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Graham R

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  1. I was reminded of this question (and the various helpful answers from Nick, Andy and others with sound clips) when an elderly neighbour lent me his copy of "British Railways for Boys" by Cecil J Allen, written in 1949. In "Making and Using the Steam", it says: 'It is easy to distinguish a three-cylinder locomotive when it is at work, because there are six exhaust beats or "puffs" for every revolution of the driving wheels, instead of the more usual four. But with four-cylinder engines, it is customary to arrange the four cranks at right-angles, so that the puffs are thrown out in pairs, and there is no distinction between the puffing of a four-cylinder engine so arranged and a two-cylinder locomotive. One special three-cylinder arrangement is that of the well-known "Midland compounds" of the London Midland Region; they are so-called because the steam is carried through two stages of expansion, first in a single "high-pressure" inside cylinder taking steam direct from the boiler, and then in two outside "low-pressure" cylinders before it is thrown out of the chimney as exhaust. These compounds puff in just the same way as an ordinary two-cylinder locomotive.' So the same conclusion as reached by m'learned friends earlier in the thread, but nice to have it on the authority of Mr. Allen as well. regards Graham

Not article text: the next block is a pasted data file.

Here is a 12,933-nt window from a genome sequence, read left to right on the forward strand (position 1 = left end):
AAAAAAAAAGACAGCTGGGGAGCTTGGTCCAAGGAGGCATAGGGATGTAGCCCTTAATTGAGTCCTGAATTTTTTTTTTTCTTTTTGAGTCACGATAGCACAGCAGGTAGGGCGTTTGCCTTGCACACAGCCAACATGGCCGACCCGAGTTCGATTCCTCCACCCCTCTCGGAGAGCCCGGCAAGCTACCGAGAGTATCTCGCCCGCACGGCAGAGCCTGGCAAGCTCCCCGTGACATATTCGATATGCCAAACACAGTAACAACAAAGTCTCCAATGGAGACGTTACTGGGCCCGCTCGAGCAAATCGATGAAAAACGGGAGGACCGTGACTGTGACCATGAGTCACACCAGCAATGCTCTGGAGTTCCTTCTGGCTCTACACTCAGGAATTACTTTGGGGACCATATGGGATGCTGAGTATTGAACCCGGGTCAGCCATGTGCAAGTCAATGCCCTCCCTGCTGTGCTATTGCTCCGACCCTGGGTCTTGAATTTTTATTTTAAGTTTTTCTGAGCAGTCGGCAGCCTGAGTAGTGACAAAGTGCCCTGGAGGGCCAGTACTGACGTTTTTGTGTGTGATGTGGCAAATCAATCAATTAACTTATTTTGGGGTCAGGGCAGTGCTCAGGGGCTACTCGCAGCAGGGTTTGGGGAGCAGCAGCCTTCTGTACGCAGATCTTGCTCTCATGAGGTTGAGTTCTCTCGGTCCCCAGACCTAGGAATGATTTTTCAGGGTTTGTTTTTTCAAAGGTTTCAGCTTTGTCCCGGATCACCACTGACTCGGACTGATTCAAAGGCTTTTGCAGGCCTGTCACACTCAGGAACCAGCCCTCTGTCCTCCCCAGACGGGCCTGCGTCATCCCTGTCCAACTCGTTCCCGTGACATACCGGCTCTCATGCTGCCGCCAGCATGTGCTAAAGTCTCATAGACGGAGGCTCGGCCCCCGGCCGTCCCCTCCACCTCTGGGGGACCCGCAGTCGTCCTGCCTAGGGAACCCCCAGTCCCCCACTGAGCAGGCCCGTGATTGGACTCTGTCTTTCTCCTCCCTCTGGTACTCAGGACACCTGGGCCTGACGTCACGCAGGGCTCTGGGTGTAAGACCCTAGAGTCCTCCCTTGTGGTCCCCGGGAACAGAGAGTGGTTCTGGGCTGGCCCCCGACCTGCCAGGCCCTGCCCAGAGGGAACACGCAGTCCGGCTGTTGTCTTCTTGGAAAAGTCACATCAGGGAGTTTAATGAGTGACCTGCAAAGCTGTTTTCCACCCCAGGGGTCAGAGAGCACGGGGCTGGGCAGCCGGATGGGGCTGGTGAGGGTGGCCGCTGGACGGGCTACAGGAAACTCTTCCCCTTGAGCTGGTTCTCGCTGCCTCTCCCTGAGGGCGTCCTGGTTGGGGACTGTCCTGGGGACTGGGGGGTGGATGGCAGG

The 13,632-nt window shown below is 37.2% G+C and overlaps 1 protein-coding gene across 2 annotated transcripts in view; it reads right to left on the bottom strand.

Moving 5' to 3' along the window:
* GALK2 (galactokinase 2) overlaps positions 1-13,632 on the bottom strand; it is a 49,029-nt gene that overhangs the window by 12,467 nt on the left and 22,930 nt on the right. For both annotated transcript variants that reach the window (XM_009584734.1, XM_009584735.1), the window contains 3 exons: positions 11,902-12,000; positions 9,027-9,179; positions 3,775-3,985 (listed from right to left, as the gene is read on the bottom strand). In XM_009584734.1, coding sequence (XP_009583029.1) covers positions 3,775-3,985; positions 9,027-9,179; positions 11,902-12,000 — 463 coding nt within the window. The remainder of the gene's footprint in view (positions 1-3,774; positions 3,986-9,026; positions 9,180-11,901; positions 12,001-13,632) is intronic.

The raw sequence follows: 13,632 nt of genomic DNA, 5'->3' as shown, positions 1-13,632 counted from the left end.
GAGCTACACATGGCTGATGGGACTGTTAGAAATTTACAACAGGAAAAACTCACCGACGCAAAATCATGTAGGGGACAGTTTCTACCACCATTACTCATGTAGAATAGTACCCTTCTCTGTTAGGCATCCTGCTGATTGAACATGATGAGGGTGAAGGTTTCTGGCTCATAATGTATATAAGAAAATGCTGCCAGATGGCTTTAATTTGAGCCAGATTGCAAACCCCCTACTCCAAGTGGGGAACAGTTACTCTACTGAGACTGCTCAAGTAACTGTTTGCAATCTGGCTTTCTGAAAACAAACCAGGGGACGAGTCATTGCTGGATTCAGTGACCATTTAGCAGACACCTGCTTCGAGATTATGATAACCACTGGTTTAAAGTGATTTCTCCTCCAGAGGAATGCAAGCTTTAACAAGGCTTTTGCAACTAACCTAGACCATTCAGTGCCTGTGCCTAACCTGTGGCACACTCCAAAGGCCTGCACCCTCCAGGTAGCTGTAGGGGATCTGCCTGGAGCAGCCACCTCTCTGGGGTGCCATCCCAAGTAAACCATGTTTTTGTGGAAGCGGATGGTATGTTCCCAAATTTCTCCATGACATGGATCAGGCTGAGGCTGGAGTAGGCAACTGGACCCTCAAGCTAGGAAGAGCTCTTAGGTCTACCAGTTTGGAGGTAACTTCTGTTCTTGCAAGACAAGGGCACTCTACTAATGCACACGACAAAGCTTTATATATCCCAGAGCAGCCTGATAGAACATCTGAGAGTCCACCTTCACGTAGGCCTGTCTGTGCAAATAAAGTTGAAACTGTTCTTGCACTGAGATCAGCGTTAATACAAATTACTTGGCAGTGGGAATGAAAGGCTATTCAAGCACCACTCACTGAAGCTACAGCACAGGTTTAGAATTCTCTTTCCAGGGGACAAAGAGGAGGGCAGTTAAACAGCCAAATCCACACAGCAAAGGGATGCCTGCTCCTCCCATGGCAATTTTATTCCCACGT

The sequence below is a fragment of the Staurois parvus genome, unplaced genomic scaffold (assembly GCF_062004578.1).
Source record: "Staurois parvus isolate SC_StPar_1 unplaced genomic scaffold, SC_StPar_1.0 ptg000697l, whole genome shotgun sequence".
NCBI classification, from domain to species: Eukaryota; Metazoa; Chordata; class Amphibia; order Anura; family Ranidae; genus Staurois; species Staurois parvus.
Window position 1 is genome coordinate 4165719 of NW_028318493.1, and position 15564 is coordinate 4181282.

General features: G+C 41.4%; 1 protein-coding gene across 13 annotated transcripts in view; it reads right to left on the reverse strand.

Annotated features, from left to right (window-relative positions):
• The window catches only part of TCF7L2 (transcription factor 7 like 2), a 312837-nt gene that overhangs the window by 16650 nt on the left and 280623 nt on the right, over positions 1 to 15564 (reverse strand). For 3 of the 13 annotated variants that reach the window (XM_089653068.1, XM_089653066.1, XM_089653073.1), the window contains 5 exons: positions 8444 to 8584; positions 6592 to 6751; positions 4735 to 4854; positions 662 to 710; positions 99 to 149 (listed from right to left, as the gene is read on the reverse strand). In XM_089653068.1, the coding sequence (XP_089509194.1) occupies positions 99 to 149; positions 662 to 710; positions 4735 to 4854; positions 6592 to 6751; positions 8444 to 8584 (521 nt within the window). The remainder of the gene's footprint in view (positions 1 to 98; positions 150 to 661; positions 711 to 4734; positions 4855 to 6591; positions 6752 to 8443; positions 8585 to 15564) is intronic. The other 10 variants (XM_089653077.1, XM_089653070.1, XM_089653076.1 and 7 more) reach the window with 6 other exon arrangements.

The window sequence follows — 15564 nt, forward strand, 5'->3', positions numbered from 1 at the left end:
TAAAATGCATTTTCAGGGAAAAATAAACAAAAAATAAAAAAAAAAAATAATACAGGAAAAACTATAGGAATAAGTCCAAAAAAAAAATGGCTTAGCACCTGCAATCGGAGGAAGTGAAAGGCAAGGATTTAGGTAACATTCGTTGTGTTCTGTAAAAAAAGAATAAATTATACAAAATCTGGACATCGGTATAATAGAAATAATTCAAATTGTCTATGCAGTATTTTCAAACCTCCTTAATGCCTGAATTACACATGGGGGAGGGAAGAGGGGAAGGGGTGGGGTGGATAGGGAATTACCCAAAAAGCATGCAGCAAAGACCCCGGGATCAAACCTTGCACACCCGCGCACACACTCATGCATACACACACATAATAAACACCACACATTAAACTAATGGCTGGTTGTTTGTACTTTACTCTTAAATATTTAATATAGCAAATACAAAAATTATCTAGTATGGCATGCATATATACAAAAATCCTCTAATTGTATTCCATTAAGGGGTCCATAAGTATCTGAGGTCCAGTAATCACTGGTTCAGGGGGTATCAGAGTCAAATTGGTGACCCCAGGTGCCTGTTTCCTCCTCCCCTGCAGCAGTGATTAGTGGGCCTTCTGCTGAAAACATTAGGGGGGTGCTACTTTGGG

2. There was already a mention of Granton in Edinburgh, but I don't think Leith Docks has featured yet? There is a long double line of rails in the the granite setts still visible behind the former bonded warehouses along Commercial Street, at the former West and East Old Docks. This Streetview location is a good starting point to explore, where the connection to the docks from the North British station at North Leith (renamed Leith Citadel in BR days) crossed Commercial Street. Here are some detail shots I took last year. I have further details of crossings and point blades if anyone is interested, just PM me. There are further short lengths on the other side of the Water of Leith, on Shore and on Tower Street where there was a connection to South Leith station. regards Graham